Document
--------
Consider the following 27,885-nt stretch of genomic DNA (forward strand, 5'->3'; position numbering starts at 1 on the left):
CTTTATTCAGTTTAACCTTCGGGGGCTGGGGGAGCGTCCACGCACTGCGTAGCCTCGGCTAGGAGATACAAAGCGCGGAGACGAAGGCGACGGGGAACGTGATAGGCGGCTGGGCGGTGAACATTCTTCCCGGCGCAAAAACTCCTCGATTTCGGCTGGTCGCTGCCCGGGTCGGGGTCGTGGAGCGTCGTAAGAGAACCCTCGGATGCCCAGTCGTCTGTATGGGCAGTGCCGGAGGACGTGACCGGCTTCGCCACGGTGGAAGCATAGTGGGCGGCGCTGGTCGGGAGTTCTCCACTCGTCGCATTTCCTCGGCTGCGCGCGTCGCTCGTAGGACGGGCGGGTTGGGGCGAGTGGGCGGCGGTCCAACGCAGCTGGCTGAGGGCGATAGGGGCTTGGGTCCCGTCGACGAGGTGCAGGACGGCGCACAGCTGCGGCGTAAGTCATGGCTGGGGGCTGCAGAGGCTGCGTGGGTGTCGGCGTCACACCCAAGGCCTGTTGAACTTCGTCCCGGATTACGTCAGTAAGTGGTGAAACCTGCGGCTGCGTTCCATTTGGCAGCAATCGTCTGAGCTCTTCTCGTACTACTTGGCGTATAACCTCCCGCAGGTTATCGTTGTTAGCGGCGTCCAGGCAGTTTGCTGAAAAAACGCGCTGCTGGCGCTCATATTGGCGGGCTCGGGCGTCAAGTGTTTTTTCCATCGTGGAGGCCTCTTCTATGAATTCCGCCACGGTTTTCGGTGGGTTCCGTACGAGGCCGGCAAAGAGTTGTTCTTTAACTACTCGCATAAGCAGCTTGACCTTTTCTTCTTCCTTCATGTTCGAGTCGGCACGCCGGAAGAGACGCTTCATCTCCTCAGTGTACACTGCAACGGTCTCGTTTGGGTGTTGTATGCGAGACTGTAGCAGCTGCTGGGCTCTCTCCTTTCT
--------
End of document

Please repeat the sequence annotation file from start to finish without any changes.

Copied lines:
Consider the following 27,885-nt stretch of genomic DNA (forward strand, 5'->3'; position numbering starts at 1 on the left):
CTTTATTCAGTTTAACCTTCGGGGGCTGGGGGAGCGTCCACGCACTGCGTAGCCTCGGCTAGGAGATACAAAGCGCGGAGACGAAGGCGACGGGGAACGTGATAGGCGGCTGGGCGGTGAACATTCTTCCCGGCGCAAAAACTCCTCGATTTCGGCTGGTCGCTGCCCGGGTCGGGGTCGTGGAGCGTCGTAAGAGAACCCTCGGATGCCCAGTCGTCTGTATGGGCAGTGCCGGAGGACGTGACCGGCTTCGCCACGGTGGAAGCATAGTGGGCGGCGCTGGTCGGGAGTTCTCCACTCGTCGCATTTCCTCGGCTGCGCGCGTCGCTCGTAGGACGGGCGGGTTGGGGCGAGTGGGCGGCGGTCCAACGCAGCTGGCTGAGGGCGATAGGGGCTTGGGTCCCGTCGACGAGGTGCAGGACGGCGCACAGCTGCGGCGTAAGTCATGGCTGGGGGCTGCAGAGGCTGCGTGGGTGTCGGCGTCACACCCAAGGCCTGTTGAACTTCGTCCCGGATTACGTCAGTAAGTGGTGAAACCTGCGGCTGCGTTCCATTTGGCAGCAATCGTCTGAGCTCTTCTCGTACTACTTGGCGTATAACCTCCCGCAGGTTATCGTTGTTAGCGGCGTCCAGGCAGTTTGCTGAAAAAACGCGCTGCTGGCGCTCATATTGGCGGGCTCGGGCGTCAAGTGTTTTTTCCATCGTGGAGGCCTCTTCTATGAATTCCGCCACGGTTTTCGGTGGGTTCCGTACGAGGCCGGCAAAGAGTTGTTCTTTAACTACTCGCATAAGCAGCTTGACCTTTTCTTCTTCCTTCATGTTCGAGTCGGCACGCCGGAAGAGACGCTTCATCTCCTCAGTGTACACTGCAACGGTCTCGTTTGGGTGTTGTATGCGAGACTGTAGCAGCTGCTGGGCTCTCTCCTTTCT